Hemp Explained

With the hype around legalize marijuana and CBD, you’ve no doubt heard the word “hemp” thrown around in the media.

You know what cannabis is, and marijuana is a “no brainer”, but where or how does “hemp” fit into the mix? Is it legal? What’s it used for? And why should you care?

If any of those questions sound familiar, then you’ve come to the right place. This guide will help you explore all things hemp, and by the end you’ll have a solid understanding of what it is and why you should care.


The word hemp comes from the Old English word “henep”, but its earlier origin was Germanic. This is apparent due to the fact that similar words are present in the Dutch and German languages. Its popularity peaked in the 1800s and has been on a decline ever since. That is until the resurgence in cannabis, marijuana and CBD as a mainstream recreational and medicinal drug.

Hemp vs. Marijuana: what’s the real difference?

Most people use the two terms interchangeably, but this is erroneous due to the fact that the words describe two distinct plants.

Yes, it’s true that both marijuana and hemp come from the cannabis sativa plant, but hemp and marijuana are very different. Even beyond their appearances, the differences between the two are very clear.

For one, marijuana contains vastly higher levels of Tetrahydrocannabinol (THC) — the compound that gets you high — as compared to hemp. The legality and uses of the two also vary wildly (which we’ll elaborate on next).

Legality of Hemp

For most of its history, hemp was not only legal, but even encouraged to be grown by American farmers. This is due to the fact that it had a wide variety of uses which made it a highly sought-after resource (more on this later).

It was formerly an economic staple of American trade due to its versatility. That being said, it eventually was banned under the orders of President Franklin Delano Roosevelt. However, the move wasn’t meant to target hemp specifically, but rather it’s more infamous cousin, marijuana.

The prohibition of hemp was merely a casualty of the “war on drugs”. This situation was a “throw the baby out with the bathwater” type of scenario. Even though hemp was non-psychoactive, because it came from the cannabis plant, it too was banned along with marijuana due to a failure of the laws to make a clear and distinct differentiation between the two.

What was once a staple of the American economy had now become an obscure, illegal plant. Gone were the days when it was the favorite crop of farmers and the government alike. This trend continued on up until recently. Luckily, President Donald J. Trump has made hemp legal once more under the 2018 Farm Bill.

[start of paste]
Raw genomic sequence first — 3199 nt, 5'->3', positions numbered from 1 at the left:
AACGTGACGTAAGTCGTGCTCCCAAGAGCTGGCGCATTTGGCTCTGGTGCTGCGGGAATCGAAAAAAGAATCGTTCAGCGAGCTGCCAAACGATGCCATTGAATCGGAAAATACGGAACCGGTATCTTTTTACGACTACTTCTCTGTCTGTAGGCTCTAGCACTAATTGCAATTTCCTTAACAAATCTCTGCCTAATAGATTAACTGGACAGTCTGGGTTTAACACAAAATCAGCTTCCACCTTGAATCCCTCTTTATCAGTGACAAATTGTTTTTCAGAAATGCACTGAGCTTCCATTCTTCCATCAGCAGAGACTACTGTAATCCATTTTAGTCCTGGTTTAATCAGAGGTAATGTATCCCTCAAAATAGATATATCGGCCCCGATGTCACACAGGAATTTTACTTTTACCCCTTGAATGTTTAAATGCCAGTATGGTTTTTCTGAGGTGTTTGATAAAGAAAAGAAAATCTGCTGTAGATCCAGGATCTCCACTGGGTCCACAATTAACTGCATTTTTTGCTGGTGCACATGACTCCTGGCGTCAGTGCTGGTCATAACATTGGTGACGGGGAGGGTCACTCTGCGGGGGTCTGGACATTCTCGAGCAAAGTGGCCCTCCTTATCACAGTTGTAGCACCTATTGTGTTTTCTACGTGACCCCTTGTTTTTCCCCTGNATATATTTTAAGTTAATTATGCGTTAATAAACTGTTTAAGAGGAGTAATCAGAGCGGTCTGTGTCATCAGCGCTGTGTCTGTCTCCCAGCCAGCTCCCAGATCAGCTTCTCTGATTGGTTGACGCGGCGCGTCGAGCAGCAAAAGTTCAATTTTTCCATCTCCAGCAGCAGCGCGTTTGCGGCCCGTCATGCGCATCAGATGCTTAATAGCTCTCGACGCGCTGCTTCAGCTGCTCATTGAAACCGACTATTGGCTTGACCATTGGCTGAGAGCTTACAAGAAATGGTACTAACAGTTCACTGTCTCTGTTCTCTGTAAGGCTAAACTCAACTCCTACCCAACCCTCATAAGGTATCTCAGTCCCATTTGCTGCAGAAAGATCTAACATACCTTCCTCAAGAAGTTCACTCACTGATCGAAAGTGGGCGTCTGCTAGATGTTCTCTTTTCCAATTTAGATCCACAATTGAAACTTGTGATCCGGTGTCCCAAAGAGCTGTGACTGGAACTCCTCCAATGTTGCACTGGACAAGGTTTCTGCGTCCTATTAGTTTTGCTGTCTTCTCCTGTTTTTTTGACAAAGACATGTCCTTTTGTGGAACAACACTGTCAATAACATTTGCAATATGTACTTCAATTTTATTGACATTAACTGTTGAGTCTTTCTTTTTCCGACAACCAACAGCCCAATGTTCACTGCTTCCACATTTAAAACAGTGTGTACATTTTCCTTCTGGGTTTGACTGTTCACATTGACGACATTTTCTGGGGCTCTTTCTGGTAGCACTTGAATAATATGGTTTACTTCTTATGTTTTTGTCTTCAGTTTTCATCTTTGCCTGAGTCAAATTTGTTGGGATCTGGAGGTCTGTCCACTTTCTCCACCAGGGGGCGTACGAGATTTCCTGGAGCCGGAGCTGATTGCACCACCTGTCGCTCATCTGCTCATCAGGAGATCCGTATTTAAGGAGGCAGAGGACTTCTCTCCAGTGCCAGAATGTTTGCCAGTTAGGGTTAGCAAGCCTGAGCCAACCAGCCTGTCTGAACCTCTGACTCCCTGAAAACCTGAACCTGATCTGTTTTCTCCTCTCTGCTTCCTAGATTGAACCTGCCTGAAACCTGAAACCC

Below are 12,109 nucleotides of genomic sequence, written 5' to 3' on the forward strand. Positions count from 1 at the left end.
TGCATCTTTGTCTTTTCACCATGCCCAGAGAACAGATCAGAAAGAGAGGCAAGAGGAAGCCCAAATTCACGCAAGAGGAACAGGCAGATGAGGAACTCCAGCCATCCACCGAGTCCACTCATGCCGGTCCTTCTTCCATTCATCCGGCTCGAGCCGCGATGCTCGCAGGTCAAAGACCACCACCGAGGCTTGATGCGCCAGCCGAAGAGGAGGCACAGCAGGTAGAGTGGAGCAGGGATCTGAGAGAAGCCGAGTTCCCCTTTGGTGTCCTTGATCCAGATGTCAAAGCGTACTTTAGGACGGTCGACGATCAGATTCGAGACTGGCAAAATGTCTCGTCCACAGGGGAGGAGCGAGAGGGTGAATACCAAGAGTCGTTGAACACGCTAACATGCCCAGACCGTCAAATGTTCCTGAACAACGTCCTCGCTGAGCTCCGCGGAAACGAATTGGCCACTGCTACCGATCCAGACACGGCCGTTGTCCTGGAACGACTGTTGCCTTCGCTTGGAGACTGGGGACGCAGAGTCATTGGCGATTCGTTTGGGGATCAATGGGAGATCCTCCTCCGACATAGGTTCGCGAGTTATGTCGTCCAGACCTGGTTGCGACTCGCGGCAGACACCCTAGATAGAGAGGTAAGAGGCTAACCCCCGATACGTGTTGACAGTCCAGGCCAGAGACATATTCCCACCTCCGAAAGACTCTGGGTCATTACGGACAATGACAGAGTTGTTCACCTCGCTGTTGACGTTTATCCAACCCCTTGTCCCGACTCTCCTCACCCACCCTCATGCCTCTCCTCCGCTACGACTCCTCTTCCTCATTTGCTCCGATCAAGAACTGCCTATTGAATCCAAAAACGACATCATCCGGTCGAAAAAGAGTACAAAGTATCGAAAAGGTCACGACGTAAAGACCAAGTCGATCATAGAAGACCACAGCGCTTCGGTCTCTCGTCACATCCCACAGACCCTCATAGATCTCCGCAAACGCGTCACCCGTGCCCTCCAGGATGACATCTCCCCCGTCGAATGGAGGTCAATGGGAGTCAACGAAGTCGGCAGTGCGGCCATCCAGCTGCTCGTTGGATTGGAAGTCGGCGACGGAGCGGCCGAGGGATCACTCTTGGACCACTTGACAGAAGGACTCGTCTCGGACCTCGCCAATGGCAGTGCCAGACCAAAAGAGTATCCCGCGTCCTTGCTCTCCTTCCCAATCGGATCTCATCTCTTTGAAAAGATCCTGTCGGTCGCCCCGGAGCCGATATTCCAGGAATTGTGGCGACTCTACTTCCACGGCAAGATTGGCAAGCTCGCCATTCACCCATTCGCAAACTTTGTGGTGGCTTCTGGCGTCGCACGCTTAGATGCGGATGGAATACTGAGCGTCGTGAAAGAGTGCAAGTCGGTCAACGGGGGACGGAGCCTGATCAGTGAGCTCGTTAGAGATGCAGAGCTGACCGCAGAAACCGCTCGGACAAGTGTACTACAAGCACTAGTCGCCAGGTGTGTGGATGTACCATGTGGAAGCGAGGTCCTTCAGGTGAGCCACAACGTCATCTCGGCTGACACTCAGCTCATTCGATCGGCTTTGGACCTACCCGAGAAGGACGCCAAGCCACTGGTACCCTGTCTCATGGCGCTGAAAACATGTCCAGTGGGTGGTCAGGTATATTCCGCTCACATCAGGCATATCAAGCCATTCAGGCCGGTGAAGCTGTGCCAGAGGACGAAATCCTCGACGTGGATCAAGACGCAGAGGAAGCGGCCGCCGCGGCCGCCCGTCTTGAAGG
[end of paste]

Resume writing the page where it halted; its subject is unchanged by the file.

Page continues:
No more than a week after the bill was passed, hemp could be seen making a strong comeback with various agriculture magnates investing into hemp farms. The FDA is still figuring out how to regulate the sale of hemp, as well as products derived from it like CBD oil, but that’s a story for another day. For now, hemp production is well on its way to returning to its former glory days.

Uses of Hemp – one of the most versatile natural products

The reason that hemp quickly rose to its rank as a budding economic staple during the early days of America was due to its incredibly versatility, especially as it related to textiles such as clothing.


In many cases, hemp was deemed preferable to farm over cotton. Though cotton was good for clothing, its uses were limited in comparison to those of hemp. Even British soldiers would often boast their hemp-made coats upon arriving back in England.


The durability of hemp made it an often preferred option for military and civilian clothing, as well as for ropes. In fact, roping was one of the biggest applications of hemp.

This is due to the fact that rope is a universal need. Whether you’re attaching a plow to a horse, lassoing cattle, or transporting military equipment, you’ll need some rope. The high demand for rope ensured that hemp would always be, comparatively, in short supply leading to the value of this crop.

A neat piece of historical trivia is the fact that the crates of tea that were damaged during the Boston Tea Party were actually married together with rope made out of hemp. Let’s fast-forward a bit closer to modern times and look at the contemporary applications that we have for hemp.

Cannabidiol (CBD)

Hemp is the ideal source for CBD for those jurisdictions in which THC and Marijuana may be illegal or highly regulated. Hemp, by contrast, contains very low levels of THC. In fact, the trace amounts of THC found in hemp are usually around 0.3%. That’s right, a third of a percent.

This low level of THC makes it far easier to distill and process into pure CBD products, as well as to comply with regulations restricting the use of THC or marijuana derived products.

There’s no doubt that hemp will steadily make its way back to the top as one of the greatest crops that America will ever produce. It may take some time while the FDA get their regulations together and international trade laws are set, but the eventual truth is that hemp will restore its former glory.

Other Uses of Hemp

A few other uses for hemp include:

  • Human and pet food
  • Pet bedding
  • Oil-based uses (paint, candles and lantern fuel)
  • Plastics (biodegradable)
  • Construction materials
  • Fuel
  • And more...

Bonus: Is hemp psychoactive?

We figured that one of the main questions you’d have after reading this is whether or not hemp can get you high. It’s a fair question. After all, if something is related to marijuana then surely it can get you high.

As we mentioned in the article, the levels of THC — which is the psychoactive part of cannabis responsible for producing a euphoric high — are extremely low in hemp. As such, it is virtually impossible to get “high” from hemp. The same holds true for CBD isolates and CBD derived from hemp.